The plantings are done with a minimum distance of approx. 40 cm. The later the planting takes place, the smaller the size of the tubers remains. In this way it is possible to make a narrower planting. During the growth phase, existing weeds must always be removed and the soil hoed evenly. This serves to aerate the soil and reduces the spread of weeds. However, extreme caution is required when hacking. Celeriac is considered to have flat roots and to avoid damaging the delicate roots, chopping should be stopped completely from July and the weeds should be pulled by hand. If the tuber is clearly visible in the soil, you can remove the soil all around until the roots are visible. This procedure promotes the growth of the tuber in particular.


With celery there are the possibilities of generative and vegetative propagation. For purely commercial cultivation, generative propagation by sowing makes sense, since the plants can better adapt to changing environmental influences in this way. The vegetative propagation in turn takes place through the rhizomes. If the above-ground parts of the shoot die off, they can regenerate from the existing rhizomes at the end of a vegetation period. The simplest form of propagation, however, is through seeds. You can win these yourself or, for the sake of simplicity, you can buy them in stores. About 1200 seedlings can be obtained from one gram of celery seed.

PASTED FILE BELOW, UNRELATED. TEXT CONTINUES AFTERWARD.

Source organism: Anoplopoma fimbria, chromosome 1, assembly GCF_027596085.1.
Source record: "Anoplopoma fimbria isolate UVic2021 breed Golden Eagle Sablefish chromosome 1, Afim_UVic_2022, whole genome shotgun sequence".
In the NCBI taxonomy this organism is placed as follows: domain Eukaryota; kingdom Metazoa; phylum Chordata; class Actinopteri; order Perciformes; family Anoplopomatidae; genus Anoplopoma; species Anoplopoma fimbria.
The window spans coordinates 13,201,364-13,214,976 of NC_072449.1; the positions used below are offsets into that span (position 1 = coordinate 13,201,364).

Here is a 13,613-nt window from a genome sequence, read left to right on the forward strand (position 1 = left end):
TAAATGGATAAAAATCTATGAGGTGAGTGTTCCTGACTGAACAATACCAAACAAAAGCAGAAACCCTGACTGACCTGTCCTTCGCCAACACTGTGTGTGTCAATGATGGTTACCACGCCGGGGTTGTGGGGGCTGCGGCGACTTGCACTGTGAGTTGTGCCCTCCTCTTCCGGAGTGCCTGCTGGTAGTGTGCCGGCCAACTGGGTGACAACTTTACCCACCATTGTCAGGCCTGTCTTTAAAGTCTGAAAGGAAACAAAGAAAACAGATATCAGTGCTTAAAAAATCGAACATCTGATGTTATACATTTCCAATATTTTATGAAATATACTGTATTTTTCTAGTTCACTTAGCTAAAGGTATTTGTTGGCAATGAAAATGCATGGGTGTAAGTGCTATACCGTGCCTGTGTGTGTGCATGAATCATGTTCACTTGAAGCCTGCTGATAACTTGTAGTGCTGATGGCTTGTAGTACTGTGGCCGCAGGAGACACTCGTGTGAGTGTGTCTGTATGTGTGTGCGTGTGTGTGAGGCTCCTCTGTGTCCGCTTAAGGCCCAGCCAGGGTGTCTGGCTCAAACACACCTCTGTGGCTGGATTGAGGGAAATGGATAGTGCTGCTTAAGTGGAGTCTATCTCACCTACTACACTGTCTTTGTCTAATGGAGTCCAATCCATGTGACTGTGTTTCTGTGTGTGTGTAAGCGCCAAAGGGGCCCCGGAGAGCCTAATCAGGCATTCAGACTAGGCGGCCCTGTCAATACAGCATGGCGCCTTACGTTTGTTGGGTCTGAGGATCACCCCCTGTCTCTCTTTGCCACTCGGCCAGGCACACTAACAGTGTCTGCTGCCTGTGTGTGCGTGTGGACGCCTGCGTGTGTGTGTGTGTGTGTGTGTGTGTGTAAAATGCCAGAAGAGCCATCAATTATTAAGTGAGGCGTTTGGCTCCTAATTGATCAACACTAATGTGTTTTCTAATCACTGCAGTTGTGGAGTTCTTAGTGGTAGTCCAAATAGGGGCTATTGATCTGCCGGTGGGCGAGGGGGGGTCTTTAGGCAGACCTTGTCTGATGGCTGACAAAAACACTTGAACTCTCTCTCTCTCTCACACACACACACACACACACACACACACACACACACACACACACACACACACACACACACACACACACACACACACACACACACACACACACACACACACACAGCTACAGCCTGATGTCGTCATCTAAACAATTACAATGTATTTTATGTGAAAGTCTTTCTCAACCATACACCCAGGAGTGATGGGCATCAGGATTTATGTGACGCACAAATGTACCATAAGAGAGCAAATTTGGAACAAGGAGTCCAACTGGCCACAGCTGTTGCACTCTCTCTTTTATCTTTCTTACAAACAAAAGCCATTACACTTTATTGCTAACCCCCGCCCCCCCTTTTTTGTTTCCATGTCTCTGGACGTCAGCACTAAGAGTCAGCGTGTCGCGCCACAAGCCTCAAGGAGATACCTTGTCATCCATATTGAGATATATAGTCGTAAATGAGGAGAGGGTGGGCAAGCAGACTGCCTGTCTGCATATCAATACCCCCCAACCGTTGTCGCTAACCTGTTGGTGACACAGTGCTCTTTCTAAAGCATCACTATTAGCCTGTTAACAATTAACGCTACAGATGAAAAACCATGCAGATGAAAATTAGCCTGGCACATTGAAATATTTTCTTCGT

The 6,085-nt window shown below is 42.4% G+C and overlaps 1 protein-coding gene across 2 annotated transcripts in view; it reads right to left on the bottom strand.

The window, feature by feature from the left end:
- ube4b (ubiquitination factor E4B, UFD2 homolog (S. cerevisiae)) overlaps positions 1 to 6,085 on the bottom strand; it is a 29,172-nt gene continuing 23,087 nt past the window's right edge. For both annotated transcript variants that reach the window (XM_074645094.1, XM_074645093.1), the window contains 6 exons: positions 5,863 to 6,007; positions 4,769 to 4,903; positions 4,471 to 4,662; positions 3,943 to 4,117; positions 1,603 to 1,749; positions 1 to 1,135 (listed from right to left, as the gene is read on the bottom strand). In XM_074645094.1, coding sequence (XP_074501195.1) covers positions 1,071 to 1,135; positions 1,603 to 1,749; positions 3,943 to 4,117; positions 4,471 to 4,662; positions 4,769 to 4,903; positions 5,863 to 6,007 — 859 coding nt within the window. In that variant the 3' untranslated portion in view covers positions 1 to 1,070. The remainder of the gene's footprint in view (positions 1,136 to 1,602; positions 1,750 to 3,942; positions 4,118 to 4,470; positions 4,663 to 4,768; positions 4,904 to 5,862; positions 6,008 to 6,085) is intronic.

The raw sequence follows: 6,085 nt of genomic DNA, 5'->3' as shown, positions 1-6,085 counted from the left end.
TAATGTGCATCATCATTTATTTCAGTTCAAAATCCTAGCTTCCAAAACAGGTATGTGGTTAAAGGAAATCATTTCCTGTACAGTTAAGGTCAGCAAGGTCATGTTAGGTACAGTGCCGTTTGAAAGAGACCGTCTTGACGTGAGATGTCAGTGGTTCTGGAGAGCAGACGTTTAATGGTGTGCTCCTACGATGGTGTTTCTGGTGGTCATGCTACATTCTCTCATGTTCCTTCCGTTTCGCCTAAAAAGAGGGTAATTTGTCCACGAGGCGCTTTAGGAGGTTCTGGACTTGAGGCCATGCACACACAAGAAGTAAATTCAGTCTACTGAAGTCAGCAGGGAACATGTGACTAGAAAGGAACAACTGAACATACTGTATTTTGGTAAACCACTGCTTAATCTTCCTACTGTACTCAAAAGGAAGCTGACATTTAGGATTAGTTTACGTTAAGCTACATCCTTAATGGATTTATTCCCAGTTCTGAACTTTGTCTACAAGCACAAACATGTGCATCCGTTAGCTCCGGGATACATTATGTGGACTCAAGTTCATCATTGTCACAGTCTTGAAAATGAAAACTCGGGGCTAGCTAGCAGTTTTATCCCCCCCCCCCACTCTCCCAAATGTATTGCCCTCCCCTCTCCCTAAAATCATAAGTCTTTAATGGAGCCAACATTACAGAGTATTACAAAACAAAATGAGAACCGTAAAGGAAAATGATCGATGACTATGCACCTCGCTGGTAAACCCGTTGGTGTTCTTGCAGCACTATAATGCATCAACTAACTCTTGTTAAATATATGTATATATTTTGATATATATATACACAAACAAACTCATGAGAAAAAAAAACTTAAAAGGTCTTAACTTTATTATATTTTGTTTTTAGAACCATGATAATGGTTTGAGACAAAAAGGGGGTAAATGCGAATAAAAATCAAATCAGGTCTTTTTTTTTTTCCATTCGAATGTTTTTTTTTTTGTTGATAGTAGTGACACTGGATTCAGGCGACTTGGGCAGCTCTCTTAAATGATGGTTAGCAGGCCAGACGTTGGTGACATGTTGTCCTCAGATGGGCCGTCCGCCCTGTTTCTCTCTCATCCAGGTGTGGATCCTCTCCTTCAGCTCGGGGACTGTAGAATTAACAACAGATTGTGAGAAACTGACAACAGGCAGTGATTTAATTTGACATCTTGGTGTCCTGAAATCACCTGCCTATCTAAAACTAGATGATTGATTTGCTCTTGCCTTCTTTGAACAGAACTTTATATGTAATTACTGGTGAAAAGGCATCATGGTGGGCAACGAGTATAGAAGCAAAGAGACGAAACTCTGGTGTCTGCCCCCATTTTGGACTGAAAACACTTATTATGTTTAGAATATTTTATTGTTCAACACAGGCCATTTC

Celery must be pre-cultivated to ensure a high-yield harvest. This means that you sow the seeds flat in small plant pots or trays in February or March. The planters should be housed in a bright, frost-free room. During pre-cultivation, the seeds should be watered only minimally. The sowing containers must not be covered, as the celeriac belongs to the light germs. Additional lighting can therefore have a growth-promoting effect. The ideal temperature for germination is 18 degrees Celsius. At temperatures above 22 degrees Celsius, ensure adequate ventilation.